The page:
2022 Japan Society for Disability Studies Annual Academic Meeting
“CRPD and Deinstitutionalization of Persons with Intellectual Disabilities”
17 September 2022
13:00- 17:30 (All times are in JST: UTC+9)
In-Person (Doshisha University) and On-Line

13:00 Opening by Ishikawa Jun, President of JSDS
Opening by Hirono Shunsuke, Organizer of the meeting
Address by Dr. Karen Nakamura, President of Society for Disability Studies
13:15 Introduction by Nagase Osamu, chair, international committee, JSDS
“Deinstitutionalization and persons with intellectual disabilities: towards equality and non-discrimination”, Keynote by Prof. Jonas Ruskus, Professor at Department of Social Work at Vytautas Magnus University and Vice-Chair, UNCRPD Committee

14:15 Break
14:30 Symposium on Deinstitutionalization of Persons with Intellectual Disabilities, chaired and facilitated by Kosuke Okabe(Waseda University)
17:25 Closing remarks
17:30 Adjournment

Deinstitutionalisation and personal assistance for people with intellectual disabilities
Suzuki Ryo(Doshisha University)

Independent Living Support for People with Intellectual Disabilities through Severe Visiting Care. Tanaka Emiko (Tokyo Kasei University)

Independent Living Support for People with Intellectual Disabilities by Group Homes, Mitsumasu Masahisa (Japan Group Home Society, former president)

Mugikura Yasuko (Kanto Gakuin University)

*Outline of the KEYNOTE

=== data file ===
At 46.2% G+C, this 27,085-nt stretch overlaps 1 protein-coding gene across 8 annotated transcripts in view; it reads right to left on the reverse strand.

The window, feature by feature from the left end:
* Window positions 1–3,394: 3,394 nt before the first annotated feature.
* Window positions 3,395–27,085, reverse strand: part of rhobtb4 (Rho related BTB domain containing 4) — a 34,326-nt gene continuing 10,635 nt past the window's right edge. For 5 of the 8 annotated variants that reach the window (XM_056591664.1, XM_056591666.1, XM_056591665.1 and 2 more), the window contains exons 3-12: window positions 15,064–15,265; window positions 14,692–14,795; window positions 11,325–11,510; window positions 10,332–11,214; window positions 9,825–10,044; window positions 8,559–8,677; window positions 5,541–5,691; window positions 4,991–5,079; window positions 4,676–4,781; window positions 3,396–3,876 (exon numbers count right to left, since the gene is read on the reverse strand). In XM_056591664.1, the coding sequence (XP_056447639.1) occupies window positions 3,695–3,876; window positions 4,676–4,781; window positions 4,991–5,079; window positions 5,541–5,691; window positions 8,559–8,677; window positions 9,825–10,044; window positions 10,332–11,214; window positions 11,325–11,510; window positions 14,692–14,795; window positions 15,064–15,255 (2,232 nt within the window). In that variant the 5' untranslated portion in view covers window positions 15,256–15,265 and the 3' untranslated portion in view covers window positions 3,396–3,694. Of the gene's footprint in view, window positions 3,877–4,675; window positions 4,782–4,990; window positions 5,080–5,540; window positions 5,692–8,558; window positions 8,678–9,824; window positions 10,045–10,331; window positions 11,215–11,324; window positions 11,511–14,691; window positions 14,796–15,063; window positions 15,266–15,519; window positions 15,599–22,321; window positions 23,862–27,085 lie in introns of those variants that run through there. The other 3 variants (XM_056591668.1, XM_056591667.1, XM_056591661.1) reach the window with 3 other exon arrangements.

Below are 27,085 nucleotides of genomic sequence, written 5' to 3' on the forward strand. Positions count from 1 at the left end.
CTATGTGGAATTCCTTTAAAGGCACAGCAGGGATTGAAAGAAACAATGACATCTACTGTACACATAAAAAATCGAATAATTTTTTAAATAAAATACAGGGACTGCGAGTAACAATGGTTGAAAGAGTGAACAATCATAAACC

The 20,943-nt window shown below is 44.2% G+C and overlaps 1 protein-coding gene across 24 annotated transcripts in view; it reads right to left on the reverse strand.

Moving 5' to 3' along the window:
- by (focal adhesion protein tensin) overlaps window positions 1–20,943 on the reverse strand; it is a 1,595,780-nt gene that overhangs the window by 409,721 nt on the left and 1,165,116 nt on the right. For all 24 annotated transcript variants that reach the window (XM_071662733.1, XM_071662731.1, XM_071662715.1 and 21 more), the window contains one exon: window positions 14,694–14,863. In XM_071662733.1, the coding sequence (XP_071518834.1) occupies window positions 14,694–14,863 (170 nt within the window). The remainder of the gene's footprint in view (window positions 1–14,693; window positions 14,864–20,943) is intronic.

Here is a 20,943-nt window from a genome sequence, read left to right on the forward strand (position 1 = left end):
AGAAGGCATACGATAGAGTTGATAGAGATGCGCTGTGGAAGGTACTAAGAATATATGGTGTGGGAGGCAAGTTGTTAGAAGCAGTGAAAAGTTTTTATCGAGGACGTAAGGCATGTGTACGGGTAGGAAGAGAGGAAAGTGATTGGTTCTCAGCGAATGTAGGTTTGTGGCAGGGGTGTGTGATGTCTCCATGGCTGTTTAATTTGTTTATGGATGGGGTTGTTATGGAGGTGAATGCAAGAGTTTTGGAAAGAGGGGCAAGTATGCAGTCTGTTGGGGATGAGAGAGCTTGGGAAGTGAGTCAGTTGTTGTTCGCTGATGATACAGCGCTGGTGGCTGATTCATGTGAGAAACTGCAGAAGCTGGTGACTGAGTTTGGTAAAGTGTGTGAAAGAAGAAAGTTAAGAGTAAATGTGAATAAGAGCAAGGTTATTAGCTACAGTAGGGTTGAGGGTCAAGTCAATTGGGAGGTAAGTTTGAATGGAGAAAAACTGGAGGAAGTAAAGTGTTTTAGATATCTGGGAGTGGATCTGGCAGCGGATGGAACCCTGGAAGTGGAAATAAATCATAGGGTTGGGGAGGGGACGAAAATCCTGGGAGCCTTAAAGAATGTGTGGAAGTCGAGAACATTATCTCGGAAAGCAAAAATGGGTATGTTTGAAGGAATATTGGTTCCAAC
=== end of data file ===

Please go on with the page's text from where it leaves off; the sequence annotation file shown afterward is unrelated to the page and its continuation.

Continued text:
In my lecture I will address the institutionalization of persons with disabilities as a grave and systemic discrimination of them, and the human rights-based response, as obligated by the States Parties of the Convention on the Rights of Persons with Disabilities of the United Nations (UN CRPD). My lecture will be based on my personal and professional disability-related experience, particularly in residential institutions and community-based living with persons with intellectual disabilities, and particularly on my work at the UN CRPD Committee. I will tackle the issue of how, by what patterns and means, the institutionalization of persons with disabilities is perpetuated. Cases of Hungary, France and Japan will be touched upon as they have been considered from the UN CRPD perspective, with the aim to demonstrate how seriously, through various forms of institutionalisation, medical model of disability upholds the discrimination of persons with disabilities and their social exclusion, especially those with intellectual or psychosocial disability, or persons with high support requirements. The human rights model of disability, as codified within the UN CRPD, brings freedom and equality, as well as the set of all human rights, such as civil, political, social, economic and cultural rights, for all matters as concerns all persons with disabilities, regardless of impairment they have, including and especially the independent living in the community on an equal basis with others. The dignity of a person with disability and the recognition of disability as part of human diversity are at the hearth of the human rights model of disability and of deinstitutionalization. We will look inside the UN CRPD to highlight the provisions, intrinsically related to deinstitutionalization. Provisions as regard children and adults with disabilities will be differentiated. The Guidelines on the Deinstitutionalization, including in emergencies, very recently adopted by the UN CRPD Committee, will be brought forward and discussed.